Industrial workflows

MR headsets are used in fields like engineering and design to view and manipulate 3D models overlaid onto the real workspace.

Next-generation computing 

MR has the potential to develop into an advanced computing interface that blends overlays with gesture/voice control.

Extended Reality (XR)

XR is an umbrella term that covers the full spectrum from real environments to fully virtual ones. AR, VR, and MR all fall under the XR banner.

Future technology 

It is considered a forward-looking term that will encompass the full range of real-to-virtual interfaces and environments that have yet to emerge. 

Industry direction 

Major companies point to XR as the future vision for blended real-virtual technologies and their applications.

How are they different from each other?

They are all forms of immersive reality. So what makes them stand different from each other?

Practical implementation

AR overlays digital content onto the real world, while VR creates a fully virtual environment. MR focuses on bringing them both real and virtual together without any lag, and XR covers the full spectrum, acting as a link between all of them.

Methods of using the digital interface

AR can be used on smartphone screens through applications and websites or transparent headsets to display digital creations in the real world. VR uses opaque headsets that block out reality and immerse the users in a virtual world. MR focuses on transparent headsets to blend the virtual and real seamlessly.

Hardware differences

AR uses cameras and sensors. VR requires high-end graphics and processing power to render virtual worlds. MR headsets have transparent displays and multiple cameras to blend realities.

Software Differences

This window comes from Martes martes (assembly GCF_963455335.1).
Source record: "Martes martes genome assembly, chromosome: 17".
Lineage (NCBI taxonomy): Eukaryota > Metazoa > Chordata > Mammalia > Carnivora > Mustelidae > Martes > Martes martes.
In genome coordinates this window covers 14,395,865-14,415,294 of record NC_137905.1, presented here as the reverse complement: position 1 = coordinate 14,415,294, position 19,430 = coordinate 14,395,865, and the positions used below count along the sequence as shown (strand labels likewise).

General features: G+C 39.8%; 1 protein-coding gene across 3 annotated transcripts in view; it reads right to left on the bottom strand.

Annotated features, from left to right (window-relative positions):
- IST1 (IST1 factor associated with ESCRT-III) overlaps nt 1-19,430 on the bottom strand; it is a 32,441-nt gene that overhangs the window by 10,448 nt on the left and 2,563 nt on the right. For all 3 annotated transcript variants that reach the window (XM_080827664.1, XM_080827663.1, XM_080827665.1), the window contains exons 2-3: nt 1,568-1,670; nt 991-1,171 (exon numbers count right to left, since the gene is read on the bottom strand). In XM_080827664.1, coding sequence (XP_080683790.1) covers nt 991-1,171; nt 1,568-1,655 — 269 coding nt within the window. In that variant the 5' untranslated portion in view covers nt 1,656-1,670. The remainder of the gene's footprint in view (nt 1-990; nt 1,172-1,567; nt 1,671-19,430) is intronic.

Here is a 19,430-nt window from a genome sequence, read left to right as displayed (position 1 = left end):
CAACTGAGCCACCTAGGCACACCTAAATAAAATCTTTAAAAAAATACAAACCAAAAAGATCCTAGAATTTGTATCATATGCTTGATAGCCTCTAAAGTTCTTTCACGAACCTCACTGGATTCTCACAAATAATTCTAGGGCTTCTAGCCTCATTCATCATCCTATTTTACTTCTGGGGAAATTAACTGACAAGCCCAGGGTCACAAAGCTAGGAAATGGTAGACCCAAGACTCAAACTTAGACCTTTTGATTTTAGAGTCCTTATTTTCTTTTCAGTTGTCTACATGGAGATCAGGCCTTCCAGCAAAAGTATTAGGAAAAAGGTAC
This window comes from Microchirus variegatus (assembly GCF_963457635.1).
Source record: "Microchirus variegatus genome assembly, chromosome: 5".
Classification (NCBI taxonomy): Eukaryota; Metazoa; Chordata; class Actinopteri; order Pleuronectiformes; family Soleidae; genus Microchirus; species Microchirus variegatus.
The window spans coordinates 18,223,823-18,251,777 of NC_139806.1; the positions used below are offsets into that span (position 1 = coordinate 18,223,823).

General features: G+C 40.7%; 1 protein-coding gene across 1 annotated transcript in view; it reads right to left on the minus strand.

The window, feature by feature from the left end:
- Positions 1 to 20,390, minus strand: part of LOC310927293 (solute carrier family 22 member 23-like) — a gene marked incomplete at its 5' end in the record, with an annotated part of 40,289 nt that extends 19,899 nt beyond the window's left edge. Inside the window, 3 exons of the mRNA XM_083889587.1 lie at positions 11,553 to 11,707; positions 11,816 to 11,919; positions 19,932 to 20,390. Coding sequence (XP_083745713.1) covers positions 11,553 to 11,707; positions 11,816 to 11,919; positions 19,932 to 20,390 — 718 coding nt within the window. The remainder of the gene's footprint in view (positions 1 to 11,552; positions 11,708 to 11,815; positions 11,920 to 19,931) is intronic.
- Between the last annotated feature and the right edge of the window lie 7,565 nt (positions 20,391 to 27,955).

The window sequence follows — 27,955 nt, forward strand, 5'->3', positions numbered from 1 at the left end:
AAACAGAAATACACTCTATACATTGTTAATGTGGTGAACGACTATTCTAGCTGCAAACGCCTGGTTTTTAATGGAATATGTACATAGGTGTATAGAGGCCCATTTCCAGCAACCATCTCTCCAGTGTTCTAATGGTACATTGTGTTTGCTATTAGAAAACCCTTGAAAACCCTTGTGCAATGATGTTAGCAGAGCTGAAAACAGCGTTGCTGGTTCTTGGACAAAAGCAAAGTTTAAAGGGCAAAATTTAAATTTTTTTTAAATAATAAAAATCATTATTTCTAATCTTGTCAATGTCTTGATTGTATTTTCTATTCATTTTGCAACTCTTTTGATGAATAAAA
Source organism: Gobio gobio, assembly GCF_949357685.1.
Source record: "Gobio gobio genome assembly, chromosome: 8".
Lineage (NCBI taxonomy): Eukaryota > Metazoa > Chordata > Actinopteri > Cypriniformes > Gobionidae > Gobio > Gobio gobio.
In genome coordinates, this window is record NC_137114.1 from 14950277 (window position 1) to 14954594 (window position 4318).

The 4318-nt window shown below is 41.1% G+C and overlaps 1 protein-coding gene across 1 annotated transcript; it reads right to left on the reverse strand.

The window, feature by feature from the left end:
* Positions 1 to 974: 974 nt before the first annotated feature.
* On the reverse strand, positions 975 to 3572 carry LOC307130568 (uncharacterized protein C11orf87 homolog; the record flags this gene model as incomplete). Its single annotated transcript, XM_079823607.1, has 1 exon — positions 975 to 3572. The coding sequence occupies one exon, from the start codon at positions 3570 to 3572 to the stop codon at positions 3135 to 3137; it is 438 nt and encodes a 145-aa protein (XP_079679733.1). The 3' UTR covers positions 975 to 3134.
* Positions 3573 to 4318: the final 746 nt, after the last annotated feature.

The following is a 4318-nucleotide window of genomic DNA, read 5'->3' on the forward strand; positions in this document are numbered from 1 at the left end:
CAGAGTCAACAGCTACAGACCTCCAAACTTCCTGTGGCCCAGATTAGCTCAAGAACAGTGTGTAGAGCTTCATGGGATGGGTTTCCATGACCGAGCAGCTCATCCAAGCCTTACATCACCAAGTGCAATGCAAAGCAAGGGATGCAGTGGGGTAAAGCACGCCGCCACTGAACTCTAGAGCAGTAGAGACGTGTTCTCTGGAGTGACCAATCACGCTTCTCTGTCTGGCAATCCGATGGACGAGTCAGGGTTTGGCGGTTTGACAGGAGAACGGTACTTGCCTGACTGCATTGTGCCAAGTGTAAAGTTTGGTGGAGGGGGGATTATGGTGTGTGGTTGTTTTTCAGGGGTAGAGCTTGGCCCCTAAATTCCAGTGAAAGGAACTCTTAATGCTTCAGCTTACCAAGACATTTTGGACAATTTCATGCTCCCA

AR’s software and algorithms focus on tracking environments and anchoring virtual objects. VR software builds full simulations and renders 360° views for headsets. MR software is focused on seamlessly integrating virtual elements with the physical space.

How different brands utilize them

Tech giants like Apple and Google use AR in their mobile operating systems. Meta’s Oculus and HTC have also invested in VR gaming and entertainment. Microsoft also has HoloLens, which currently leads in MR headsets. 

Way Ahead 

Many experts believe that AR, VR, MR, and XR technologies will converge over time to help enable the metaverse, which is a persistent, shared virtual space interconnected with the physical world. Even now, the metaverse and its popularity are soaring high in many tech communities.

VR will evolve to become increasingly immersive and photorealistic, with enhanced social presence and avatar interactions. AR will move beyond basic overlays towards seamless integration with physical spaces and activation via natural user inputs like gesture and voice. Even the MR headsets will become smaller, more affordable, and much easier to use for the masses. And XR will act as a link to connect them in the metaverse.

Major tech companies like Meta and Google invest heavily in developing XR interfaces and metaverse platforms to guide these technologies toward an interconnected spatial computing future. While their separate development is undeniable, the metaverse is where all of them will be used to their complete potential.

On top of that, a no-code approach to building AR and VR projects with platforms like ours could be the no-brainer for anybody to kickstart their journey into immersive technology, all without the need for intensive coding or technical skills. So, if you believe all these forms of immersive media will go through their development curve to become part of people’s everyday lives, there is no point refraining from adopting them into your workflow. AR and VR could aid your initiatives across design, development, marketing, and maintenance needs. So, don’t hesitate to get in touch. Sign up or book a free demo now to learn more!